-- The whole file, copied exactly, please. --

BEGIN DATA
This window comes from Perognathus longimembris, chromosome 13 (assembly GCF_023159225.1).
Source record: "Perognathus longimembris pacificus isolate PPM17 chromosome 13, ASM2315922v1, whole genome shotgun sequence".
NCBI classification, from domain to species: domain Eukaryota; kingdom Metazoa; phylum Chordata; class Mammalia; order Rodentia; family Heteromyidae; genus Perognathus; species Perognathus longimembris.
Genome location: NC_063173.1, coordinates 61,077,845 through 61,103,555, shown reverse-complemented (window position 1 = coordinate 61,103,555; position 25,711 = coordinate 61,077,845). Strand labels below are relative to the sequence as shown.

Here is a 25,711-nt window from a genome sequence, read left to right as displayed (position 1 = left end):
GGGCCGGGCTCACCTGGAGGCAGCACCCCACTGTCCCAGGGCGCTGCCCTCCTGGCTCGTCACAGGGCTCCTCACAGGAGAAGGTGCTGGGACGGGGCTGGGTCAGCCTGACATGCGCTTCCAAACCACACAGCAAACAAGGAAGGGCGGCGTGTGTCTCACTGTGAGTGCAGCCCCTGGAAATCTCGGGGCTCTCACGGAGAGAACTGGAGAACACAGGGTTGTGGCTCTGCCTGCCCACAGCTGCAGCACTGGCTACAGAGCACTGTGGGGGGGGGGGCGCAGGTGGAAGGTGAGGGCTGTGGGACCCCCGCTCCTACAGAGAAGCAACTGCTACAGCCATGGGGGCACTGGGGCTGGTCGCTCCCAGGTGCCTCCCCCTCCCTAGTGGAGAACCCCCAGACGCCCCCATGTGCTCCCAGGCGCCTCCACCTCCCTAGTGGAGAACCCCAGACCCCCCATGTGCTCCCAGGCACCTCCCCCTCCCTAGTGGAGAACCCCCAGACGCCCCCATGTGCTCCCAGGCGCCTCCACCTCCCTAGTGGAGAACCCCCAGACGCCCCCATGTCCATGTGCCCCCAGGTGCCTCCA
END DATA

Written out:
This window comes from Perognathus longimembris, chromosome 13 (assembly GCF_023159225.1).
Source record: "Perognathus longimembris pacificus isolate PPM17 chromosome 13, ASM2315922v1, whole genome shotgun sequence".
NCBI classification, from domain to species: domain Eukaryota; kingdom Metazoa; phylum Chordata; class Mammalia; order Rodentia; family Heteromyidae; genus Perognathus; species Perognathus longimembris.
Genome location: NC_063173.1, coordinates 61,077,845 through 61,103,555, shown reverse-complemented (window position 1 = coordinate 61,103,555; position 25,711 = coordinate 61,077,845). Strand labels below are relative to the sequence as shown.

Here is a 25,711-nt window from a genome sequence, read left to right as displayed (position 1 = left end):
GGGCCGGGCTCACCTGGAGGCAGCACCCCACTGTCCCAGGGCGCTGCCCTCCTGGCTCGTCACAGGGCTCCTCACAGGAGAAGGTGCTGGGACGGGGCTGGGTCAGCCTGACATGCGCTTCCAAACCACACAGCAAACAAGGAAGGGCGGCGTGTGTCTCACTGTGAGTGCAGCCCCTGGAAATCTCGGGGCTCTCACGGAGAGAACTGGAGAACACAGGGTTGTGGCTCTGCCTGCCCACAGCTGCAGCACTGGCTACAGAGCACTGTGGGGGGGGGGGCGCAGGTGGAAGGTGAGGGCTGTGGGACCCCCGCTCCTACAGAGAAGCAACTGCTACAGCCATGGGGGCACTGGGGCTGGTCGCTCCCAGGTGCCTCCCCCTCCCTAGTGGAGAACCCCCAGACGCCCCCATGTGCTCCCAGGCGCCTCCACCTCCCTAGTGGAGAACCCCAGACCCCCCATGTGCTCCCAGGCACCTCCCCCTCCCTAGTGGAGAACCCCCAGACGCCCCCATGTGCTCCCAGGCGCCTCCACCTCCCTAGTGGAGAACCCCCAGACGCCCCCATGTCCATGTGCCCCCAGGTGCCTCCA